This is how Hurricane Jova looked to us today, from
the deck of Del Viento. Note all of the lines and fenders
around the Beneteau here; that is how we all looked,
preparing for the worst.
Jova spared the Banderas Bay area. Other than a brief spat of about 20 knots of wind late last night, we've experienced uncharacteristic drizzle, cool air, and cloud cover for the past 48 hours. Unfortunately, the pictures I saw of Manzanillo (near where the hurricane made landfall) don't look too good. There was a lot of flooding and a 21-year-old woman and her 5-year-old son lost their lives in a mudslide. Many other smaller communities, including Zihuatlan, Melaque, Barra de Navidad, and Chamela, were also hit hard.
With today's drizzle keeping me inside, I decided to tackle our head problems once and for all. This meant ripping out all of the existing plumbing to re-route it, and hopefully finding the source of our ongoing problems. At best, it is an unspeakably nasty job and once started, there is no turning back. Windy and the girls disappeared for the day.
This is what the inside of all the hoses I removed looked like,
and some looked even worse at some of the T's and other
junctions. Things should work a lot better with this replaced.
Be very glad this picture is not scratch-n'-sniff.
Marine sanitation hose is very stiff and some of the hose in our system is wire-reinforced. Once I loosened hose clamps, none of the hoses would pull from their barbed connectors, and that makes sense. I remember installing this hose on our last boat, it meant soaking the ends in boiling water for a few minutes to soften it up enough to pass over properly sized fittings. Of course, being a boat, all of this unwieldy hose is installed in very hard-to-reach places and passes through multiple bulkheads. I ended up using a hacksaw, Dremel, big wire cutters, and bloodied knuckles to remove everything in pieces. Unfortunately, it rained almost all day. Accordingly, I had the hatches closed tight. It smelled bad, really bad.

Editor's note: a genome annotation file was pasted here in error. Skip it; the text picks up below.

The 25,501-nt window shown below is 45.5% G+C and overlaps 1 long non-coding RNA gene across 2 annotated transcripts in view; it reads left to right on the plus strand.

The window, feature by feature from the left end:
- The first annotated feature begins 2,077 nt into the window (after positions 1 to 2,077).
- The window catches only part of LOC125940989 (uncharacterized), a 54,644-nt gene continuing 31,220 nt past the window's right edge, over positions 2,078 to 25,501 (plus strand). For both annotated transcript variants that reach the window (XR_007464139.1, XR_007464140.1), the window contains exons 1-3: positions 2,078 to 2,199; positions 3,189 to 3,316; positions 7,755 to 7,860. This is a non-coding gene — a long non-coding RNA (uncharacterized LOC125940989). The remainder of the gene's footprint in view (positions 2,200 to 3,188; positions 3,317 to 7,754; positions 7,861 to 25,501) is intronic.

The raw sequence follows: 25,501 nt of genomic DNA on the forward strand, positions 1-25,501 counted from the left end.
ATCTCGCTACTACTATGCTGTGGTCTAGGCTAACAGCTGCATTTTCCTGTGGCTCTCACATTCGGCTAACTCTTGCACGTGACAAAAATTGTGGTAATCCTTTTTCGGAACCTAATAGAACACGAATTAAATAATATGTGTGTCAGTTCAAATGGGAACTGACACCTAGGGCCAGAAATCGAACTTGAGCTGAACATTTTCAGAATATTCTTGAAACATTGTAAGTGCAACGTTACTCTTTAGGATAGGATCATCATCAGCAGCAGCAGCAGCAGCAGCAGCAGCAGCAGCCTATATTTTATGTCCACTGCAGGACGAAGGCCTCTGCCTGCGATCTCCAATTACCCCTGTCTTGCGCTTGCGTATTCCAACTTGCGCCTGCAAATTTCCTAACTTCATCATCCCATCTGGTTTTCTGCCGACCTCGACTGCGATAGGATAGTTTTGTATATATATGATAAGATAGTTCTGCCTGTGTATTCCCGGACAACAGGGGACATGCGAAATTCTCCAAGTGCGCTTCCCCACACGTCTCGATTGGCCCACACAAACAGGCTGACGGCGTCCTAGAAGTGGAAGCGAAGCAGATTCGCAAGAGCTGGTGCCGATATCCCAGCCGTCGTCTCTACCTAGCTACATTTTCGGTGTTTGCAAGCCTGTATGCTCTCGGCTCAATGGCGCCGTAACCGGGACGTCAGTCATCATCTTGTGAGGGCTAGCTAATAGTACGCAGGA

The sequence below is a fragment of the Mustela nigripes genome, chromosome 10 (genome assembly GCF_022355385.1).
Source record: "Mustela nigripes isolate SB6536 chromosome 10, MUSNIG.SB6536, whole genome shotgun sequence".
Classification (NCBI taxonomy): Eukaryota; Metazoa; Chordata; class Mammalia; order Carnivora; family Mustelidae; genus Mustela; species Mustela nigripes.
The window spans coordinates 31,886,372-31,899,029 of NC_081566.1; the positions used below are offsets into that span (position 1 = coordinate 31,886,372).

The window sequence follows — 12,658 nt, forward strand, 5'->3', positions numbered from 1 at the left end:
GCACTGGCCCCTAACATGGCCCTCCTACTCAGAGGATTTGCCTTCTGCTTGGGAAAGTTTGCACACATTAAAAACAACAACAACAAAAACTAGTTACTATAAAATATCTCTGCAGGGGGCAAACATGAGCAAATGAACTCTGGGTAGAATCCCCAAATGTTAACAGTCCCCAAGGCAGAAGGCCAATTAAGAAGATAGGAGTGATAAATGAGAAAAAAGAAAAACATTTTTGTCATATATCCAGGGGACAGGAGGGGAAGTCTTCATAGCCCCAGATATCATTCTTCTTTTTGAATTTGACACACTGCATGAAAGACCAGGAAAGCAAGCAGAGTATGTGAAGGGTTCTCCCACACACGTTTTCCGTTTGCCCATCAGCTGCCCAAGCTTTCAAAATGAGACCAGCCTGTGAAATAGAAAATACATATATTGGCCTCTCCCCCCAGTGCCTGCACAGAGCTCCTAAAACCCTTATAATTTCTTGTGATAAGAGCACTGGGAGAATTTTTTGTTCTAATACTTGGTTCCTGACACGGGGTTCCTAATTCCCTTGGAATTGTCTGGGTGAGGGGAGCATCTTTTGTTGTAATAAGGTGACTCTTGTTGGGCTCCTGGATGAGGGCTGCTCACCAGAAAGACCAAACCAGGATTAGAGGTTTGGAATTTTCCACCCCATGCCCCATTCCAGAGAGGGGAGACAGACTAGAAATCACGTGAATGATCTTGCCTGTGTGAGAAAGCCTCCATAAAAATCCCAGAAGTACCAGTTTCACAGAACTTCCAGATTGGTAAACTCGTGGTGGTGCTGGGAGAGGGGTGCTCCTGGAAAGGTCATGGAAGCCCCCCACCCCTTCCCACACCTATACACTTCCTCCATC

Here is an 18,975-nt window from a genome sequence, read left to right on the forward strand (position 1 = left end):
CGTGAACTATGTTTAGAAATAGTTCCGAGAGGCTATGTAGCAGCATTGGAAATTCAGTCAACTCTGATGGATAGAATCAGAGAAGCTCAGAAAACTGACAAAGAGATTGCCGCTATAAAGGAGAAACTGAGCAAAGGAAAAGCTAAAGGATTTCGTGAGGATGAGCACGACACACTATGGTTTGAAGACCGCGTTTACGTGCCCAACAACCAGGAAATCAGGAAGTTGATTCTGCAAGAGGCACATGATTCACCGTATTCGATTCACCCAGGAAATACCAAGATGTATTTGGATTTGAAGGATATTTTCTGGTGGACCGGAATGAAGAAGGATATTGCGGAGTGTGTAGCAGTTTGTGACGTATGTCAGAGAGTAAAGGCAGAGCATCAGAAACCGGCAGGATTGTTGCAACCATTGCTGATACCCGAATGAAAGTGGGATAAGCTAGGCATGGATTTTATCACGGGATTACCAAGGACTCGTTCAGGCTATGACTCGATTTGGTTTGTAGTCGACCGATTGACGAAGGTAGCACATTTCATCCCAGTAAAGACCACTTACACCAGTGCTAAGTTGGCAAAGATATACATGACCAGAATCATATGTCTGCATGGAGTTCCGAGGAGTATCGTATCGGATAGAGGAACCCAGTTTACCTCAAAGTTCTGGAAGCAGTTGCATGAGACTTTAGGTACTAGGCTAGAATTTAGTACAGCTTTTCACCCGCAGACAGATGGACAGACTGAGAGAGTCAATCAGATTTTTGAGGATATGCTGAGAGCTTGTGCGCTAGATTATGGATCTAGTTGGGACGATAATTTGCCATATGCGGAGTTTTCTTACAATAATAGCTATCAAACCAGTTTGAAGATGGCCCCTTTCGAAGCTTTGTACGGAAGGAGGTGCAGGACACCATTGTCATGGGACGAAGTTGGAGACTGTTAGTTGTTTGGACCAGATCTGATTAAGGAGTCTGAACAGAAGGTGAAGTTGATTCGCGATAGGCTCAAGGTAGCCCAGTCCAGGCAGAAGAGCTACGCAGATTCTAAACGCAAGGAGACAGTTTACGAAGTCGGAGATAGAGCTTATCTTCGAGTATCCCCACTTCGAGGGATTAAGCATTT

Tomorrow I'll head to Zaragoza (the only decent-sized chandlery within 100 miles) to buy a few meters of new hose and a rebuild kit for the Whale pump used to empty the holding tank. That will take care of the discharge side of the head plumbing system, and I can move onto the intake side...and this project isn't even on my list from a couple days back.
Storefronts all over Puerto Vallarta and the surrounding towns were taped up in advance of the
hurricane, from mom-and-pop bodegas to larger stores, like this Mega supermercado in Bucerias.
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In our twenties, we traded our boat for a house and our freedom for careers. In our thirties, we lived the American dream. In our forties, we woke and traded our house for a boat and our careers for freedom. And here we are.
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